TIOBE: Java, C Losing Favor Among Developers

IDE Developer
Java and C are fading, says TIOBE.

TIOBE has updated its monthly ranking of the world’s most popular programming languages; and if you take a casual glance, not much has changed. But closer inspection tells us that these rankings are ready for massive upheaval.

The top five hasn’t changed from last month, or even last year. Java still reigns supreme, followed by C, C++ and C#. Python rounds out the list. Spots six through 10 also haven’t changed much, though it’s interesting to see that Ruby has risen two spots, considering other entities are ready to call it a dead language. Upstart Swift is in the 11th spot, while Go has surged to number 16.

Looks pretty ho-hum, right? TIOBE says that, while there hasn’t been a ton of movement (the top five literally haven’t changed year-over-year), things are getting tenuous. Java and C have all-time low scores. Although still in command, the two languages have seen their metrics steadily decline for almost a year:

TIOBE Language Chart August 2017

The mindshare is going to new languages. Kotlin is coming on strong after being blessed by Google, and Ruby-alternative Crystal is finding favor with its fast compile time and low memory footprint (it has jumped to #32 from #60 in one month). Others like Swift, Go, R and Visual Basic .NET continue their slow ascent to the top.

TIOBE told a similar story this past May, but couldn’t provide context for why Java and C were in decline; it only offered that “all languages” were benefiting from the trend.

Now there’s clarity. A look at the historical graph from TIOBE shows Java and C have a colorful history of trading the top spot, and tend to follow similar trajectories. Both have bounced back from dips in popularity. But this new, precipitous cliff is uncharted territory, and will see them compete more directly with a very tightly bunched top-ten. Just when those upstart languages will start making a showing on the short list is anyone’s guess.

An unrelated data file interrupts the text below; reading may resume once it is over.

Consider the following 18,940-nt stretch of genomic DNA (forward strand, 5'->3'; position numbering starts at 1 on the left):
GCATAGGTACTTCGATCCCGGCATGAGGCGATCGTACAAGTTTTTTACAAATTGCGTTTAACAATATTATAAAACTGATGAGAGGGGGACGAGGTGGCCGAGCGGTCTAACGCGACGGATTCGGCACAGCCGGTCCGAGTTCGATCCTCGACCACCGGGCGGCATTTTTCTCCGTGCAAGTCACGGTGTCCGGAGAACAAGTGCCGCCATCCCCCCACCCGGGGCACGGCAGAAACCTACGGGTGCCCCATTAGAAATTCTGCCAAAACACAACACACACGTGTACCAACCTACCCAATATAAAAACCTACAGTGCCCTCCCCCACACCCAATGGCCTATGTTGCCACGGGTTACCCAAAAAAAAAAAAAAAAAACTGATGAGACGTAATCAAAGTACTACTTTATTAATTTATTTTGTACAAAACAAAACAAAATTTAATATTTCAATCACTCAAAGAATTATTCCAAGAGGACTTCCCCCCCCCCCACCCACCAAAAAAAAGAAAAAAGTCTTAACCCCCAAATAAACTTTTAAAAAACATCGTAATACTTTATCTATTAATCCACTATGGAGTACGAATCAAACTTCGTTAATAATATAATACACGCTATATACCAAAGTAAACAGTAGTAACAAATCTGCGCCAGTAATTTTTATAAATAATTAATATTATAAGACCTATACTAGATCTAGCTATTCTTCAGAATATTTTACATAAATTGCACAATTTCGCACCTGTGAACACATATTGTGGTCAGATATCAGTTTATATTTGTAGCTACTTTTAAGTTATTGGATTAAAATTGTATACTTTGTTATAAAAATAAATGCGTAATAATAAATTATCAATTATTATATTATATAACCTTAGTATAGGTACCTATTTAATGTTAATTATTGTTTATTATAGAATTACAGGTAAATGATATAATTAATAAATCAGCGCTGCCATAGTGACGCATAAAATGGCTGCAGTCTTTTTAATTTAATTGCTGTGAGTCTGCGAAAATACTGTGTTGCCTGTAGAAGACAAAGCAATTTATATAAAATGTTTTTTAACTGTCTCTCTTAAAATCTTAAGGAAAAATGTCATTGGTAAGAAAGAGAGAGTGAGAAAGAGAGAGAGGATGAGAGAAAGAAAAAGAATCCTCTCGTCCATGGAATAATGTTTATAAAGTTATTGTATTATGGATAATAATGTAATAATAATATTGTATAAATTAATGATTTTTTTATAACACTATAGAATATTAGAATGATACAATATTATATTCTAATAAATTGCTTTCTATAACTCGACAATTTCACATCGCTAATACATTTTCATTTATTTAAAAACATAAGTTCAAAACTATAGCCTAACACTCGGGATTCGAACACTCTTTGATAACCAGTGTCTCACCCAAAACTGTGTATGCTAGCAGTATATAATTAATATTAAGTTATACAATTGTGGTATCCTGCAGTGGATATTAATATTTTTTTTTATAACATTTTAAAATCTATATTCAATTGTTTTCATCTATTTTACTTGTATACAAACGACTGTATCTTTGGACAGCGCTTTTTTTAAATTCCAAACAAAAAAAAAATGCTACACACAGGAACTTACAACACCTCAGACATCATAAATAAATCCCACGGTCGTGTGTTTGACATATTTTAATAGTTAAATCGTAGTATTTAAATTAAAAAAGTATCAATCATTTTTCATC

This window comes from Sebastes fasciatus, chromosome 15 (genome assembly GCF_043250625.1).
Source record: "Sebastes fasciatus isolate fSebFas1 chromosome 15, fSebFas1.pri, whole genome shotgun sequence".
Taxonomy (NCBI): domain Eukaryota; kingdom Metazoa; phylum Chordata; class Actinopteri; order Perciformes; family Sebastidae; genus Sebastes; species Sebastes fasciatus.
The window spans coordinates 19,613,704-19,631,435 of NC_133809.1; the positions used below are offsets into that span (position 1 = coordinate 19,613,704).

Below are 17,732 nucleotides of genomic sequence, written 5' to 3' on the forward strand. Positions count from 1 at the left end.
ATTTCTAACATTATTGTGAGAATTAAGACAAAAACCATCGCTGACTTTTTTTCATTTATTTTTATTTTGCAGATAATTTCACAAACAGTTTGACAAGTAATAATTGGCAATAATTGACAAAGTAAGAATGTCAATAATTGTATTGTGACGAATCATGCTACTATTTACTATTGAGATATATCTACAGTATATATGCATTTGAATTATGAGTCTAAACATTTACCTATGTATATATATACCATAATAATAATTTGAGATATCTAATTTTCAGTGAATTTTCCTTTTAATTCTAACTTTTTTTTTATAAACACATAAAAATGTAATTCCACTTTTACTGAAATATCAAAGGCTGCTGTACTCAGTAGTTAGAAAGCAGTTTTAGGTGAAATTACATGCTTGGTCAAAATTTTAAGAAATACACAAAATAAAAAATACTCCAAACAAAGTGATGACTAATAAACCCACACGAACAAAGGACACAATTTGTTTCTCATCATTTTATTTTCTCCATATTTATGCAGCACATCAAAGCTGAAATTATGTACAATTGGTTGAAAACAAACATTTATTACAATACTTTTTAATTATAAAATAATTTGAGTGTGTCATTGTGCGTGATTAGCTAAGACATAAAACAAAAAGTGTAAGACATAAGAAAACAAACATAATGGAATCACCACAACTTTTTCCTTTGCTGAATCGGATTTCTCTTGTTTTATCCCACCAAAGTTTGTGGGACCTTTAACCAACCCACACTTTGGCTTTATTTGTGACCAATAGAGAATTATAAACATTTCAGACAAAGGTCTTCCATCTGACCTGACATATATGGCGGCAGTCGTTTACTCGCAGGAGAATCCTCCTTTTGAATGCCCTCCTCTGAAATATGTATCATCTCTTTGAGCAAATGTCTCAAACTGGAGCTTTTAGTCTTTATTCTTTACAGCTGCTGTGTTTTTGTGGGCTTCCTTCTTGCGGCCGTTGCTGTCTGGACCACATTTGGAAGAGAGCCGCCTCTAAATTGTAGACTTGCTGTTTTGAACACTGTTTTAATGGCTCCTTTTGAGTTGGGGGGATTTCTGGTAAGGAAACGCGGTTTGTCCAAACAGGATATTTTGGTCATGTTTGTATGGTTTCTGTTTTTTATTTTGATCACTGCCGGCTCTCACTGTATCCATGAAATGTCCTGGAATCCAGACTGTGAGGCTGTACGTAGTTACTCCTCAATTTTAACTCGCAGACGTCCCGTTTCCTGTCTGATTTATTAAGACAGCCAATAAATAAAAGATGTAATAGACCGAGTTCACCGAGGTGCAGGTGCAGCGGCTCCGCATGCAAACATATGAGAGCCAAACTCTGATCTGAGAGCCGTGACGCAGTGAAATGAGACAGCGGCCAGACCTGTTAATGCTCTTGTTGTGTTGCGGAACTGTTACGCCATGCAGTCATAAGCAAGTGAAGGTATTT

2 Responses to “TIOBE: Java, C Losing Favor Among Developers”

  1. John Algeo

    Java and C have had significant (huge?) losses, but the other languages don’t show increases. Either less programming is being done or there has been a shift to some other language that most programmers don’t want to admit the existence of. Just a thought.


  2. It is interesting that C is used more than C++. I would think C would be rare, since you can’t do OO with it without resorting to a lot of ugly code. Maybe it was being used to do a lot of small-scale stuff where OO is less important?

    Also interesting that the top 3 are going down, without a matching increase from the rest. Most of the other languages are either flat or declining, and the few that are increasing are not doing so dramatically enough that it would add up to what Java and C are losing. Not even close.

    Perhaps less programming is being done in general. Maybe so much work has been done on frameworks that duplication of effort, which always accounts for some programming, is also declining. Maybe enough “low-hanging fruit” problems have been solved that programmers are just cobbling together existing work, which they don’t have to write themselves.